© Anna Williams
Active Time
45 MIN
Total Time
3 HR 45 MIN
Yield
Serves : 6

For the luscious meat sauce here, Gerard Craft braises pork with apples and honey, which adds some unexpected sweetness. Another surprise: He finishes the pasta with a sprinkling of smoked salt.    More Pasta Recipes  

How to Make It

Step 1    

Preheat the oven to 300°. Season the pork with 1 1/2 tablespoons of smoked salt. In a medium, enameled cast-iron casserole, heat the canola oil until shimmering. Add the pork and cook over moderately high heat, turning, until browned on all sides, 15 minutes. Transfer the pork to a plate.

Step 2    

Add the apple, onion, carrot, celery, garlic and thyme to the casserole and cook over moderate heat until beginning to brown, about 6 minutes. Add the tomato paste and cook, stirring, until it deepens in color, about 2 minutes. Add the wine and bring to a boil. Add the chicken stock, vinegar and honey and bring to a simmer. Add the pork, cover and transfer the casserole to the oven. Braise the pork for about 3 hours, turning once halfway through, until very tender.

Step 3    

Transfer the pork to a plate. Strain the sauce into a large bowl, gently pressing on the solids. Pour the sauce back into the pot. Using 2 forks, shred the pork; discard any large pieces of fat. Transfer the shredded pork to the sauce and stir in the mascarpone. Season the sauce with smoked salt and pepper. Cover and keep warm.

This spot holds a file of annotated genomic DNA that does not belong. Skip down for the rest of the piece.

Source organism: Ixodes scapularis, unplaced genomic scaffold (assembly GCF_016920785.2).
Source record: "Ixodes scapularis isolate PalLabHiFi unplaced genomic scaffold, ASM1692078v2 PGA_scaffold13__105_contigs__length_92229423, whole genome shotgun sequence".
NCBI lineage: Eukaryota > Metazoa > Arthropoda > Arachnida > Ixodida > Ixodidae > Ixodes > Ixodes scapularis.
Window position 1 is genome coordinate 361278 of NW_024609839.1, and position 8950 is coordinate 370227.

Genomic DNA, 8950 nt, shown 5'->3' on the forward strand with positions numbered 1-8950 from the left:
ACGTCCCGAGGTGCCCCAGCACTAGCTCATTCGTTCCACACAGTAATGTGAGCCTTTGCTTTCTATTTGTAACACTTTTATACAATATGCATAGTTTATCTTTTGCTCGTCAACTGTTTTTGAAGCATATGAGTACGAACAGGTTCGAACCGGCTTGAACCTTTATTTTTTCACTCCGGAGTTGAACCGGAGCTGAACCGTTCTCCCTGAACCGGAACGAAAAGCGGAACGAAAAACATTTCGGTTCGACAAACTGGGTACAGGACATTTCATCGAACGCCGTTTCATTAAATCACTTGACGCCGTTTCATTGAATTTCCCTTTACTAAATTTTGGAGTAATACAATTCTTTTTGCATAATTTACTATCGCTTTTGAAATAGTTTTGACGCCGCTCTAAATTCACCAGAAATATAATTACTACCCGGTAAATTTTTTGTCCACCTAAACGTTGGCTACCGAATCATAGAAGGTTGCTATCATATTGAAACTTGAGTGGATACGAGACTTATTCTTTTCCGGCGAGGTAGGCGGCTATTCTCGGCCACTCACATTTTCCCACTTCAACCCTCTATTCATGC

Step 4    

Meanwhile, in a large pot of boiling salted water, cook the pappardelle until al dente. Drain the pasta and transfer to the casserole with the sauce. Toss the pasta with the sauce and the parsley over moderate heat until well coated, about 1 minute. Transfer the pasta to warm bowls. Drizzle with olive oil, sprinkle with smoked salt and serve.

Make Ahead

The sauce can be refrigerated for up to 3 days.

Suggested Pairing

Craft's smoky-sweet pappardelle will pair well with a red that has enough rich fruit not to be overwhelmed by the dish's luxurious flavors. Southern Italy seems to specialize in reds of that nature, especially the flat, warm vineyards of Puglia and its primary grape variety, Negroamaro.

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